Warm up the Winter with Four Roses Bourbon – Plus a Fat Washing Primer

Bacon-infused bourbon, apple cider and a 4505 Meats chicharron were winning ingredients in the Autumn Rose cocktail.

Of all the brown spirits, bourbon is the one I’m warming up to the fastest. I guess it must be the warm flavors of caramel and vanilla and the hint of sweetness from the corn mash that makes it easy to appreciate. I’ve sipped it on the rocks, but love the way it works in cocktails. I’m not the only one apparently: this spring, an organization called Bourbon Women had their coming out party in Kentucky. Founded by Peggy Noe Stevens – the first female master bourbon taster – the group celebrates the heritage of bourbon and educates women about it through tasting events around the country.

I got a personal lesson in the versatility of bourbon this fall when I judged a Four Roses Bourbon cocktail contest at Bourbon & Branch.The Four Roses legend starts with Paul Jones, Jr. who was in love with a local belle. He asked her to marry him and coyly suggested that if her answer was yes, she should wear a corsage of four red roses to the next dance. She did, and the rest is history. These days, Four Roses is admired by connoisseurs for Jim Rutledge’s careful blending five yeast strains and two grain mixes to create 10 distinctive bourbon recipes. Each blend is aged in new white oak barrels, and only Rutledge’s favorite is selected as their Single Barrel bourbon.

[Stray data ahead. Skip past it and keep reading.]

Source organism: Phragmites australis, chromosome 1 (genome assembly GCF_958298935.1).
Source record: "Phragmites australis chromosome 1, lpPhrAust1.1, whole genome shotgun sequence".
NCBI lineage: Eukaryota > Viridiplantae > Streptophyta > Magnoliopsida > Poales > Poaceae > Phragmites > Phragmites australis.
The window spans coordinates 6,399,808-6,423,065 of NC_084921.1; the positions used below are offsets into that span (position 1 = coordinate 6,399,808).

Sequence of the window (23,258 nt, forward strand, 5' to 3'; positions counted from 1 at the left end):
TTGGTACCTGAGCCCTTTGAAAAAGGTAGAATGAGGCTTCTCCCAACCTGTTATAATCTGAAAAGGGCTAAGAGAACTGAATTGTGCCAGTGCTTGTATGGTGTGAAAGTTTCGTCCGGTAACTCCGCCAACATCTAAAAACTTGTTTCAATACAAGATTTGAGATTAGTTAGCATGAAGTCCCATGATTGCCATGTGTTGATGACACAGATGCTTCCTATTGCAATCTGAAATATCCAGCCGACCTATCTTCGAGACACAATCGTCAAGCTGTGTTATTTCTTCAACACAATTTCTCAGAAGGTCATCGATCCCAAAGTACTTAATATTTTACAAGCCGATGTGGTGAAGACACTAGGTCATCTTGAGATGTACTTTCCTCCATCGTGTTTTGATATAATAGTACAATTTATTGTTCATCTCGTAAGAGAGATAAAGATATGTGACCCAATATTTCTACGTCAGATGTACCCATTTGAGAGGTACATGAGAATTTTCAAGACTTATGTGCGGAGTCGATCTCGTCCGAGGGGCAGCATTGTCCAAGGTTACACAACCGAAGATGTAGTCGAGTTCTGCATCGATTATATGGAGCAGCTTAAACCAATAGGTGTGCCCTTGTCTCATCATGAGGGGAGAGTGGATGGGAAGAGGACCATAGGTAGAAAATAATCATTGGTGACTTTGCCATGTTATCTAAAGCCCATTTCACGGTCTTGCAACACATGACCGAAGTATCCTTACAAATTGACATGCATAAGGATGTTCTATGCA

For their annual cocktail contest, creative Bay Area mixologists made diverse cocktails with their own corn milk punch, rootbeer and combination of amari and other brown spirits. But in the end, we were most taken with the way the bourbon was enhanced by a combo of bacon, apple cider and a spicy 4505 Meats chicharron in a drink called Autumn Rose by Christina Cabrera.

Autumn Rose

2 ounces bacon-infused Four Roses Bourbon
1/4 ounce Gran Classico
1/2 ounce fresh lemon juice
3/4 ounce apple cider
1/2 ounce honey
1/2 ounce maple syrup
2 dashes chocolate bitters

Add all the ingredients to a cocktail shaker filled with ice. Shake until well-chilled and strain into a coupe style cocktail glass. Now take a bite of the chicharron before sipping the cocktail.